The first streaking rays of the rising sun dance along the sparkling surf and illuminate the white sand throughout the twelve-mile length of the broad beaches at Hilton Head Island in South Carolina. Only the intrusion of an occasional jogger or shell seeker brings this natural setting into the twenty-first century. Nevertheless, the awesome beauty of this southernmost of South Carolina’s barrier islands is still as much a magnet to people today as it has been throughout recorded history!
Hilton Head’s first inhabitants were Indians who came to this island paradise as early as 4000 B.C. to experience the great hunting and fishing, but it wasn’t until 1664 that the first white man set foot on this 42 square mile island. He was English sea captain William Hilton, who was sent to explore the region on behalf of a syndicate of Barbadian planters. His report was enthusiastic, and in honor of his explorations, the island was named Hilton’s Head, which is a reference to the headlands that marked the way into Port Royal Sound. Despite Hilton’s discovery, due to threats from the Spanish to the south and Indians to the west, it wasn’t until the closing days of the 17th century that the first English colonists began to settle in the area.
During the early to mid 18th century, Hilton Head prospered from indigo and rice plantations, but it was sea island cotton that made the island plantation owners wealthy. The War Between the States, however, ended the great cotton dynasties. In fact, after the largest naval battle of the war at Port Royal, the fine homes and fertile fields were destroyed by occupying Union troops. Post-war Hilton Head became home to family farmers, commercial fishermen and oysterers until wealthy entrepreneurs began building homes on the island after World War II.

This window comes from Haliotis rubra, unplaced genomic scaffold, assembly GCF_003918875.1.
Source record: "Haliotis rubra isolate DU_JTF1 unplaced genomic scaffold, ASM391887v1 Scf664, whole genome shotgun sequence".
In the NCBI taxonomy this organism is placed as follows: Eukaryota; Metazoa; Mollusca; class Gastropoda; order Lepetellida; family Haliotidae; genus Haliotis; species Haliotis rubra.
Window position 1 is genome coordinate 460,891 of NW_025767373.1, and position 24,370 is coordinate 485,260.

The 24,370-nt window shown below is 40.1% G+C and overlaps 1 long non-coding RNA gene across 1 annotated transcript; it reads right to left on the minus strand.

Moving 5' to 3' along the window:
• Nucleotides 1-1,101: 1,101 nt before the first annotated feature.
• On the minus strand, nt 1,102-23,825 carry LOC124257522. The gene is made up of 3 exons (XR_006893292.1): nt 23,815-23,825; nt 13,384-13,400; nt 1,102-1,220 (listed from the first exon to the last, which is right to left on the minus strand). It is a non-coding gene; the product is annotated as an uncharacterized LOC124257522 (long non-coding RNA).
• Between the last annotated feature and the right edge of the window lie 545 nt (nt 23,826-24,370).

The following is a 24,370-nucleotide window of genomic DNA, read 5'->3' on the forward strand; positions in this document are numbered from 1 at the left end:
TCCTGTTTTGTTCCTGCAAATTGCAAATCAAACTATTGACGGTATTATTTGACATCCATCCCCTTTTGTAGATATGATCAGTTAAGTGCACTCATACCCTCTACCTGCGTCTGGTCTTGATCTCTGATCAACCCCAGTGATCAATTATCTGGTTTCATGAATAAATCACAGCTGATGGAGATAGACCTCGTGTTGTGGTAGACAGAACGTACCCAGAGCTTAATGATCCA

Though Hilton Head Island has been highly developed during modern times, an extreme effort has been made to blend human expansion with the beauty of nature. Therefore, this island has no billboards, neon signs, roller coasters or skyscrapers. The permanent residents on Hilton Head live in harmony with an abundance of deer, rabbits, squirrels, raccoons, alligators, ospreys, pelicans, herons and a multitude of other land and water birds. When using any of the miles of nature walks, horseback riding trails or bike paths, one may observe any or all of the aforementioned species.
The island has long been known for hosting world-class golf and tennis championships, and probably boasts more venues for these two sports than any other resort in the world. If all of these offerings aren’t enough to keep one busy, Hilton Head also has a wealth of cultural and artistic activities as well as great fishing, boating, shopping and dining.
Accommodations at Hilton Head vary from very expensive private villas to reasonable motel rooms. Dining options are also available for any taste or pocketbook, and the nightlife seems to mix the gamut of humanity into a happy throng of cohesive revelers with the fading of the sun in the west each evening.
The turn to the south on Highway 278 toward Hilton Head Island is only a few exits north of Savannah on I-95, and one is within 30 miles of this gorgeous paradise. An excellent first stop, however, is the Hilton Head Island Welcome Center and the Coastal Discovery Museum of Hilton Head. Both of these are located on the right soon after crossing the bridge onto the island, and have experts on hand to answer any question one might have. To be prepared ahead of time for any visit to Hilton Head, however, one should go to their web site at: www.hiltonheadisland.org
Few summer destinations combine and preserve natural beauty and the cornucopia of fun and excitement that awaits vacationers at Hilton Head. It is truly a nearby magical summer place for everyone!